Jurors are Considered Peers, These are Their Stories

As anyone who has ever watched Law & Order, Law & Order: SVU, Law &Order: Criminal Intent, Law & Order UK, or the lesser known Law And Order: Mall Security Division knows there are two sides to the criminal justice system for the investigating and prosecuting of offenders.

While the shows in the L&O canon go into great detail to tell us their stories, there is a third side to the justice triangle that is often overlooked.

I am of course talking about the juries who listen to the prosecuting and the defending and render a verdict. I recently was called to jury duty, this is my story.

While Americans have many rights and responsibilities as part of being voting citizens, one area of responsibility that is often compared to that of having a root canal is the requirement to serve on a jury when summoned.

The Police investigate the crimes. Photo R. Anderson

The Police investigate the crimes.
Photo R. Anderson

My day in court as it were occurred yesterday and started with a one hour drive in rush hour traffic to arrive at the Juror Processing Center. Throughout the entire commute I was reminded of why I never want to make a long rush hour commute a part of my daily life.

More power to those brave folk who make the bumper to bumper drive twice a day. As for me I will keep my short interstate free commute for as long as I can.

Of course in the spirit of full disclosure it should be noted that one can take a bus ride from the suburbs to jury duty so it is not necessarily required to use a car.

After parking in a shaded parking garage I arrived at the Juror Processing Center right on time. After a quick trip through the metal detector I was directed to one of five separate but equally important waiting rooms filled with a couple hundred of my peers.

It should be pointed out that the juror waiting rooms are below ground to allow easy access to the tunnel system that connects it to each of the various courthouses. While this works great for the convenience of travel. It does not really bode well for electrical devices such as cell phones.

While there was wireless internet access available my cell phone could not get a signal in the depths of the juror cellar.

The District Attorneys prosecute the offenders. Photo R. Anderson

The District Attorneys prosecute the offenders.
Photo R. Anderson

So as I sat there looking at all of the happy people on their Kindles and laptops enjoying the wireless connectivity I wished that I had brought a low tech book to have something to do to pass the time.

Thankfully though I did have my MP3 player so all was not lost in terms of passing the time.

After about three hours of waiting my number was called and it was off to the criminal court building for juror selection.  As I was walking with 64 other potential jurors the bailiff told us that we would likely not see the light of day until 5 p.m. As it was approaching lunch time the idea of going another six hours without food did not go over well with me.

We were loaded into an elevator 15 people at a time and were off to the 15th floor. While the waiting room we had just left had included plush theater style chairs, we were left out in the hallway outside the court room with no chairs.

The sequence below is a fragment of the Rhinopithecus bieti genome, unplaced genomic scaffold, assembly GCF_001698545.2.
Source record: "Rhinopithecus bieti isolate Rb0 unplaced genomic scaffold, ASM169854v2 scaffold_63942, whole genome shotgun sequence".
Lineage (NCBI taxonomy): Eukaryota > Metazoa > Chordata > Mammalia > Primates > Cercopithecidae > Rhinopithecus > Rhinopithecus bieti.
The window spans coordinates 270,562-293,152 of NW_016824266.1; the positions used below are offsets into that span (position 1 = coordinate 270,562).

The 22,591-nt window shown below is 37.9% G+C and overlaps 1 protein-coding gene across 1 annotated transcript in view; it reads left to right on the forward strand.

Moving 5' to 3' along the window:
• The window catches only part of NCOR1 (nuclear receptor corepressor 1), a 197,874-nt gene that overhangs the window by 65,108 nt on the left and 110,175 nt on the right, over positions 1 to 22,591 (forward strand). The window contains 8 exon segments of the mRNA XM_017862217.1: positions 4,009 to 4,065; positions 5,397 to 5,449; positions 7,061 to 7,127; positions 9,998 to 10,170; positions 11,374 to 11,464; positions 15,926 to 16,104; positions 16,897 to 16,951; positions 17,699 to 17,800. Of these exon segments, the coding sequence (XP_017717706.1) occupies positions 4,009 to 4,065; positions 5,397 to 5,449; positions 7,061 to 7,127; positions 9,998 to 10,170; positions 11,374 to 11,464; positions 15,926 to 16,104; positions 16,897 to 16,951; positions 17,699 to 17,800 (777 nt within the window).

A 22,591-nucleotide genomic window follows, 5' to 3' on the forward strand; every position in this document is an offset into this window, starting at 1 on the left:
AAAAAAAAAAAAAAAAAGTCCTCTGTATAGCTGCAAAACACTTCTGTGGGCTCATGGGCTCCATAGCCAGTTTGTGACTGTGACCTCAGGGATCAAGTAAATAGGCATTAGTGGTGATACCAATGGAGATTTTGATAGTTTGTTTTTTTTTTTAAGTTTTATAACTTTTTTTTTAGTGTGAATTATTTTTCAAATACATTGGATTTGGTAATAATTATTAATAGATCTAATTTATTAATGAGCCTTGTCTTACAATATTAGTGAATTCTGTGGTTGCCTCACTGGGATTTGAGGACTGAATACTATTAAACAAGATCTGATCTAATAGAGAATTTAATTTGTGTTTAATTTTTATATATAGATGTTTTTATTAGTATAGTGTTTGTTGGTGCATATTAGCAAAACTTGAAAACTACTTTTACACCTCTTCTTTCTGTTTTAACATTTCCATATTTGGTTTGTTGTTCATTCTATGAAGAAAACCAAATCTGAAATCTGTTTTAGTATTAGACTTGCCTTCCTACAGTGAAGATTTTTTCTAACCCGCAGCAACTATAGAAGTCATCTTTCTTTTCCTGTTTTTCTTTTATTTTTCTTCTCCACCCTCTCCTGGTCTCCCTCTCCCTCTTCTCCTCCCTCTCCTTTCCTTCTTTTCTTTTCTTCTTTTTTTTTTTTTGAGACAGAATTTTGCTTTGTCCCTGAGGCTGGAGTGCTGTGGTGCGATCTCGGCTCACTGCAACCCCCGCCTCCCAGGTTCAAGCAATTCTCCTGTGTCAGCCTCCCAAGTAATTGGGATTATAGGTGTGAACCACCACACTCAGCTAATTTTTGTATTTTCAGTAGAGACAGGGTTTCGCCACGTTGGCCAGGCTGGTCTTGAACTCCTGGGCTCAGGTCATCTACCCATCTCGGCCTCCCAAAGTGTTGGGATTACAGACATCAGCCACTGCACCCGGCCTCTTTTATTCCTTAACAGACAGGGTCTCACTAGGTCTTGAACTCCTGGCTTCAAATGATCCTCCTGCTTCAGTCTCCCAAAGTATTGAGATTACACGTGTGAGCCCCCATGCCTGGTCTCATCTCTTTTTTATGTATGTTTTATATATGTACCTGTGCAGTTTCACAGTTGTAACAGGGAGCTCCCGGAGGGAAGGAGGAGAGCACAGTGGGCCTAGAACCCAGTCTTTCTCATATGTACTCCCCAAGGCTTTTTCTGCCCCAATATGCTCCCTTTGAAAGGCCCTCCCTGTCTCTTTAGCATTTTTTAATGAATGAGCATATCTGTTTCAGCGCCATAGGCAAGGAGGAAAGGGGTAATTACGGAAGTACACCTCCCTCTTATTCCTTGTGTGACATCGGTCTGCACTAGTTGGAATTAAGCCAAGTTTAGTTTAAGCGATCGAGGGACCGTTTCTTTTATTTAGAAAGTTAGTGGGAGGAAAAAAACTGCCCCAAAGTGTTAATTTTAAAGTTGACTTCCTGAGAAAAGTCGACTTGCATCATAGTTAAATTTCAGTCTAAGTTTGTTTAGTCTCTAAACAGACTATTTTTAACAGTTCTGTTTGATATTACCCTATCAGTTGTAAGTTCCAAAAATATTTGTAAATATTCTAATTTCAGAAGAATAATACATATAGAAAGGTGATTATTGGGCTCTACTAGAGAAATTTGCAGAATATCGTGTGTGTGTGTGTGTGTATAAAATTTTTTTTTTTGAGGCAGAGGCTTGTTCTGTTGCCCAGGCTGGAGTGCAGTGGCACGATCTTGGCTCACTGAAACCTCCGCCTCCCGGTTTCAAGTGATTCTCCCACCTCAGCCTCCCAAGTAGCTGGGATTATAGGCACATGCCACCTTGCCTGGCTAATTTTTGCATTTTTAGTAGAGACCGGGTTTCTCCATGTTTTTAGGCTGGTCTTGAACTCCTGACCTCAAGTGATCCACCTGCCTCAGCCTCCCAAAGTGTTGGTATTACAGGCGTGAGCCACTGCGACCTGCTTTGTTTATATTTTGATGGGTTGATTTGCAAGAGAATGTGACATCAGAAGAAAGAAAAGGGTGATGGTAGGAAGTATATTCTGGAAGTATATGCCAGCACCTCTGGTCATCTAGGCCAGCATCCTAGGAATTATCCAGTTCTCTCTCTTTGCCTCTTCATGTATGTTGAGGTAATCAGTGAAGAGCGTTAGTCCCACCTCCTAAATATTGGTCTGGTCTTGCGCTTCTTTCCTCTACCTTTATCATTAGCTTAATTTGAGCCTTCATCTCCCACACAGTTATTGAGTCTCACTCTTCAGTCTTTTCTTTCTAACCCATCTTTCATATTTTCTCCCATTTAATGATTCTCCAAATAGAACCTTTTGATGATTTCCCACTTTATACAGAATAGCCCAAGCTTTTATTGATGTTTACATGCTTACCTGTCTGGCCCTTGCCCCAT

After an hour out in the hall we were finally summoned into the court room. And much like the elevator we were sent in 15 people at a time. They must really like the number 15 in the criminal justice system.

Once we were all seated the judge came out in his robe and thanked us for our willingness to serve on the jury.

Of course I am not sure it can really be called willingness since failure to appear leads to fines and/or jail time. Still, if the judge wants to think that we were all willing participants who am I to argue? After all, he is the one wearing the silk bath robe to work every day.

The judge then informed us that our time standing in the hall was not in vain since the two aggravated burglary cases that we were slated to hear were settled behind closed doors meaning we were free to get on with our lives.

Once again it was 15 people in the elevator at a time and once on the ground floor I did in fact see daylight again.

Once I had completed my civic duty it was off to enjoy another American tradition at a local diner.  While I could have gone with a nice juicy bacon cheeseburger I opted for some French toast.

After all, our constitution was based on the one the French follow so it seemed fitting to enjoy a French inspired meal to celebrate the democratic process. That and I was really hungry.

So, my record of not being selected to hear a case remains intact and I have served my civic duty until I am called upon again in about two years. Of course when I am called to serve again I will be sure to bring plenty of snacks and plenty of reading material.

If only Law & Order had taught me better about the jury system I would have been more prepared for the waiting around time. As the forum of this column I vote them guilty of not providing enough facts.

After all, if the people really are represented by those two separate yet equally important groups, shouldn’t one of those groups have done the jury a solid and told them what to bring?

Now if you’ll excuse me, there has got to be a Law and Order marathon somewhere on the television dial for me to catch.

Copyright 2013 R. Anderson

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